Abstract

Windows Azure is a cloud service platform from Microsoft. The Force.com Toolkit for Azure makes it easy for you to leverage Force.com from Windows Azure. The toolkit is designed to be included within your existing Azure applications, and makes it easy for you to make API calls back to the Force.com platform. This article demonstrates how to get started using the Force.com toolkit for Azure.

Getting Started

First, download the Azure toolkit to your local drive. Within an existing Azure project, you can simply add the toolkit to your solution:

  1. Right Click on project within Solution Explorer
  2. Select "Add" and "Existing Project"
  3. Select and add the "DataBaseDotCom" project file
  4. Add "DataBaseDotCom" as a reference in your Web Role

Addproject.png


The toolkit should now be available within your solution. To enable the toolkit, add the following service model to your Web.Config:

<system.serviceModel>
    <bindings>
      <basicHttpBinding>
        <binding name="SoapBinding" closeTimeout="00:01:00" openTimeout="00:01:00"
            receiveTimeout="00:10:00" sendTimeout="00:01:00" allowCookies="false"
            bypassProxyOnLocal="false" hostNameComparisonMode="StrongWildcard"
            maxBufferSize="65536" maxBufferPoolSize="524288" maxReceivedMessageSize="65536"
            messageEncoding="Text" textEncoding="utf-8" transferMode="Buffered"
            useDefaultWebProxy="true">
          <readerQuotas maxDepth="32" maxStringContentLength="8192" maxArrayLength="16384"
              maxBytesPerRead="4096" maxNameTableCharCount="16384" />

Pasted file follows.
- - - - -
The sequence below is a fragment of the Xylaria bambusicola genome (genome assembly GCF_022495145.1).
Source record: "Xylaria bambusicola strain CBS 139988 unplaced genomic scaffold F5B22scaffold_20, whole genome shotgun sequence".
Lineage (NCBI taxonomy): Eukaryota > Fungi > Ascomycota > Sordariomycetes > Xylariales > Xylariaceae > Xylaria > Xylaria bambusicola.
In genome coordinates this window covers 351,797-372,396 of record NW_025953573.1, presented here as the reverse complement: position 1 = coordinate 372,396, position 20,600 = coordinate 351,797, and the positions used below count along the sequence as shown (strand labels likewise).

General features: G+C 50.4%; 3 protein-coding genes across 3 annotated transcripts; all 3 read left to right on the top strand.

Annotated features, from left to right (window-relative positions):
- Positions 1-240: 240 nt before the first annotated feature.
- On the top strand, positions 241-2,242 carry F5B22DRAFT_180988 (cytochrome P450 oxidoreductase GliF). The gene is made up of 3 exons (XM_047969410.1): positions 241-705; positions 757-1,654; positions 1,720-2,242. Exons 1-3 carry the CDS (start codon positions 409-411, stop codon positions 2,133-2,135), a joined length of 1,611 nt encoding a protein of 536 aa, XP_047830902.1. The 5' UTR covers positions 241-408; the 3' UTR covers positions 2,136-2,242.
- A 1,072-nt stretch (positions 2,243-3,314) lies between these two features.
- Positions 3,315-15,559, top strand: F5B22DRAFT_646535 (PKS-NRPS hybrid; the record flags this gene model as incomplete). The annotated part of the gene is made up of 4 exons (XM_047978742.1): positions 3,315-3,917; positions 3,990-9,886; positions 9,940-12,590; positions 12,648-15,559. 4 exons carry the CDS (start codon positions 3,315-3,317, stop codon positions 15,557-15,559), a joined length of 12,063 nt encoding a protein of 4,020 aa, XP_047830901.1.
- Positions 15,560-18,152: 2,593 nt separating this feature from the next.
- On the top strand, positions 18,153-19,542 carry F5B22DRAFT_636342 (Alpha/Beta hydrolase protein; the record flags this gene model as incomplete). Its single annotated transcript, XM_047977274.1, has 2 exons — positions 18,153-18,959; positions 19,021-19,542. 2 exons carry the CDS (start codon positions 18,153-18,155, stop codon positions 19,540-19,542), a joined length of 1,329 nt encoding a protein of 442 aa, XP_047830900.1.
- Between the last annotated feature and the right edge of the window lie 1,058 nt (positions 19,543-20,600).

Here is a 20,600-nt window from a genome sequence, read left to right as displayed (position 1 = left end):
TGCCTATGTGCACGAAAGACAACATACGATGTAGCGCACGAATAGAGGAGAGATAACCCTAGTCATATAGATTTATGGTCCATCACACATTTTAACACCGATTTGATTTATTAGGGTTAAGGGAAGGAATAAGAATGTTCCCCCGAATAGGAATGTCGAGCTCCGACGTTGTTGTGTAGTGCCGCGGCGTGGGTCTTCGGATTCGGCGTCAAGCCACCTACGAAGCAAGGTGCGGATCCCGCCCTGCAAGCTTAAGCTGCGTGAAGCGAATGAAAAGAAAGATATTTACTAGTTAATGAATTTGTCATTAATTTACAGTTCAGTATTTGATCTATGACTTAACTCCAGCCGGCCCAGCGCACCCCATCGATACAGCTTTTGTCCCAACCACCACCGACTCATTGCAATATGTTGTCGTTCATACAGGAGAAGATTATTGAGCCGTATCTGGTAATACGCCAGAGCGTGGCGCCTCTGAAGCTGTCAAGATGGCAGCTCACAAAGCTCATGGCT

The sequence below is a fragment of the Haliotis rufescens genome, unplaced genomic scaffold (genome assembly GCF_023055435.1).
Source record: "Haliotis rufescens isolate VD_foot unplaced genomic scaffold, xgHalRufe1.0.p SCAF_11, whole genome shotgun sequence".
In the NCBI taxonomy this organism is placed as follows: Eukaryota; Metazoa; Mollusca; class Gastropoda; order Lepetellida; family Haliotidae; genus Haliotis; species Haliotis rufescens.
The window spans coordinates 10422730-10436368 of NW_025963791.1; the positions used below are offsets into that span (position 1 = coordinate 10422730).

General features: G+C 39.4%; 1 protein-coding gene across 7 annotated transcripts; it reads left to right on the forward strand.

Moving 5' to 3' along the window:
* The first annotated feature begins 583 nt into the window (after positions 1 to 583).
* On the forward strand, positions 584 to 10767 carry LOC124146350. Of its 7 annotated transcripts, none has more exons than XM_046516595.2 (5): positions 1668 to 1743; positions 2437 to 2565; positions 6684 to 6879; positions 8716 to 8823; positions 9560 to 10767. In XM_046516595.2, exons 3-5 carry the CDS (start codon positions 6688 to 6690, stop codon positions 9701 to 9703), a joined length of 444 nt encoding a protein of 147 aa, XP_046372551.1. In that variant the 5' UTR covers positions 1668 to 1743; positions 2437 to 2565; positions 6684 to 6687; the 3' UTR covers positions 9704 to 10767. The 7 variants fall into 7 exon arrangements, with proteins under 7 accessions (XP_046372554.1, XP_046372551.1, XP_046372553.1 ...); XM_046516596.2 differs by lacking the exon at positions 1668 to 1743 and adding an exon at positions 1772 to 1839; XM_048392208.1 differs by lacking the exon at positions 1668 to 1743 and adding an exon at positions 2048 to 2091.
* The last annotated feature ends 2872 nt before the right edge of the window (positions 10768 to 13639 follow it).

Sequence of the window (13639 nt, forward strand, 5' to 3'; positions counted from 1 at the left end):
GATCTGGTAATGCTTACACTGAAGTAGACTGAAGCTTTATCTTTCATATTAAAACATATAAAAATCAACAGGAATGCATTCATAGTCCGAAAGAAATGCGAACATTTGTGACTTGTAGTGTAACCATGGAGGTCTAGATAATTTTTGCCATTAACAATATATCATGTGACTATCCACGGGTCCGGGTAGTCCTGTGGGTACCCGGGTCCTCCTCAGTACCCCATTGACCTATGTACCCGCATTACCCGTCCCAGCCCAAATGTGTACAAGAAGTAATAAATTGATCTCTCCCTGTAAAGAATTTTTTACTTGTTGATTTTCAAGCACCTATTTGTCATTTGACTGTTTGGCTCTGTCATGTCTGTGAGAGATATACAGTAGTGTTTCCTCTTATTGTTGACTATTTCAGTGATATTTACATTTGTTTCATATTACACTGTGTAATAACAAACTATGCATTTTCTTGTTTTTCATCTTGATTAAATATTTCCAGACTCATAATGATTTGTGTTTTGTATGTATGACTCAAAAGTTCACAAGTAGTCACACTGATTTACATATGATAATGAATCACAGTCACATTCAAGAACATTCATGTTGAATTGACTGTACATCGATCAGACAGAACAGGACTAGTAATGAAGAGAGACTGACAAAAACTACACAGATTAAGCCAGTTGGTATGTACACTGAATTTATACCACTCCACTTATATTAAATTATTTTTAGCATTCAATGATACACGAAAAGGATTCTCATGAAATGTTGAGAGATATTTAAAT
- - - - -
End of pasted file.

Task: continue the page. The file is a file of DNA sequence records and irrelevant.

<security mode="Transport">
            <transport clientCredentialType="None" proxyCredentialType="None"
                realm="" />
            <message clientCredentialType="UserName" algorithmSuite="Default" />
          </security>
        </binding>
      </basicHttpBinding>
    </bindings>
    <client>
      <endpoint address="https://login.salesforce.com/services/Soap/u/20.0"
          binding="basicHttpBinding" bindingConfiguration="SoapBinding"
          contract="DBDCReference.Soap" name="Soap" />
    </client>
  </system.serviceModel>

Logging Into Salesforce

To allow the toolkit to have a easily configurable login, add the following to your ServiceDefinition file:

<Setting name="DbDotComConnectionString" />

And configure it within ServiceConfiguration with your username, password and (if necessary) token:

<Setting name="DbDotComConnectionString" value="UserName=;password=;token=;endpoint=" />

Once configured, you can create client from the toolkit and save the resulting context into session:

// BEGIN Login Example
DatabaseDotComClient client = new DatabaseDotComClient(DatabaseDotComContext.FromConfigurationSetting("DbDotComConnectionString"));
// END Login Example
Session.Add("context", client.context);

Otherwise, you can also login by passing in username, password and token to the context itself:

DatabaseDotComClient client = new DatabaseDotComClient()// END Login Example
client.contxt = client.login("username","password","token");
Session.Add("context", client.context);

Managing CRUD

With a successful login, you can retrieve the client and context to perform queries. For instance, to pull account information from existing contacts and then bind the results to an existing GridView:

DatabaseDotComContext context = (DatabaseDotComContext)Session["context"];
DatabaseDotComClient client = new DatabaseDotComClient(context);

DatabaseDotCom.DatabaseDotComClient.QueryResult qr = client.Query("Select Id, Name, Account.Name, Account.Industry, Account.Id From Contact");

GridView1.DataSource = qr.GetDataSet();
GridView1.DataBind();

Creating a new record requires create a DBCObject of the specific type, setting the attributes of the object and then calling the create method from DatabaseDotComClient: